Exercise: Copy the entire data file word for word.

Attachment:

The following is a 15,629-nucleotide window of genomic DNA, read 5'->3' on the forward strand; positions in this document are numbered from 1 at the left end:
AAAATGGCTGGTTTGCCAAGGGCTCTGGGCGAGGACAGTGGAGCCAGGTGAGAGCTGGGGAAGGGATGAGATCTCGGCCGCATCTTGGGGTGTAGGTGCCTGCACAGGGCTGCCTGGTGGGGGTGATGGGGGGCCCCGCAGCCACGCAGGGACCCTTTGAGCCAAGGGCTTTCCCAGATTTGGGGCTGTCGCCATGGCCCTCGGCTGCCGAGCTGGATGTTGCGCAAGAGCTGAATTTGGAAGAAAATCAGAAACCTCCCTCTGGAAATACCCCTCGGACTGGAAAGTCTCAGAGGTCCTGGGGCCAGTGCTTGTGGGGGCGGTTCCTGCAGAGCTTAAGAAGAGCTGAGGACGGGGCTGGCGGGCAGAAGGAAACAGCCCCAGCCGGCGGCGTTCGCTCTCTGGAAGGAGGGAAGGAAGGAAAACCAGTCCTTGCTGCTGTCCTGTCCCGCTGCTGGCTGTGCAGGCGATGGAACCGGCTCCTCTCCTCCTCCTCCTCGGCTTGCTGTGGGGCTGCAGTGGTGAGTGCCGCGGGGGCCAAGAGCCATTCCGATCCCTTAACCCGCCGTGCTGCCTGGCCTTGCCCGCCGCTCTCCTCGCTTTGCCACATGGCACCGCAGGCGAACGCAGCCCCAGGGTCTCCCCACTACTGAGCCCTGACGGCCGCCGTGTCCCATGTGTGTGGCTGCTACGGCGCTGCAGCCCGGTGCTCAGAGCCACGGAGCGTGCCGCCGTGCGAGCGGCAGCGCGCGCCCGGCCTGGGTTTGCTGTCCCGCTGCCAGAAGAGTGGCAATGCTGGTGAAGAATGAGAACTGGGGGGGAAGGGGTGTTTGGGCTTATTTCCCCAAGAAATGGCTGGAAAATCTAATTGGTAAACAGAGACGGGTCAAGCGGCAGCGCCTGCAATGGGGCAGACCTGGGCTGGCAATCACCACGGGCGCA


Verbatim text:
The following is a 15,629-nucleotide window of genomic DNA, read 5'->3' on the forward strand; positions in this document are numbered from 1 at the left end:
AAAATGGCTGGTTTGCCAAGGGCTCTGGGCGAGGACAGTGGAGCCAGGTGAGAGCTGGGGAAGGGATGAGATCTCGGCCGCATCTTGGGGTGTAGGTGCCTGCACAGGGCTGCCTGGTGGGGGTGATGGGGGGCCCCGCAGCCACGCAGGGACCCTTTGAGCCAAGGGCTTTCCCAGATTTGGGGCTGTCGCCATGGCCCTCGGCTGCCGAGCTGGATGTTGCGCAAGAGCTGAATTTGGAAGAAAATCAGAAACCTCCCTCTGGAAATACCCCTCGGACTGGAAAGTCTCAGAGGTCCTGGGGCCAGTGCTTGTGGGGGCGGTTCCTGCAGAGCTTAAGAAGAGCTGAGGACGGGGCTGGCGGGCAGAAGGAAACAGCCCCAGCCGGCGGCGTTCGCTCTCTGGAAGGAGGGAAGGAAGGAAAACCAGTCCTTGCTGCTGTCCTGTCCCGCTGCTGGCTGTGCAGGCGATGGAACCGGCTCCTCTCCTCCTCCTCCTCGGCTTGCTGTGGGGCTGCAGTGGTGAGTGCCGCGGGGGCCAAGAGCCATTCCGATCCCTTAACCCGCCGTGCTGCCTGGCCTTGCCCGCCGCTCTCCTCGCTTTGCCACATGGCACCGCAGGCGAACGCAGCCCCAGGGTCTCCCCACTACTGAGCCCTGACGGCCGCCGTGTCCCATGTGTGTGGCTGCTACGGCGCTGCAGCCCGGTGCTCAGAGCCACGGAGCGTGCCGCCGTGCGAGCGGCAGCGCGCGCCCGGCCTGGGTTTGCTGTCCCGCTGCCAGAAGAGTGGCAATGCTGGTGAAGAATGAGAACTGGGGGGGAAGGGGTGTTTGGGCTTATTTCCCCAAGAAATGGCTGGAAAATCTAATTGGTAAACAGAGACGGGTCAAGCGGCAGCGCCTGCAATGGGGCAGACCTGGGCTGGCAATCACCACGGGCGCA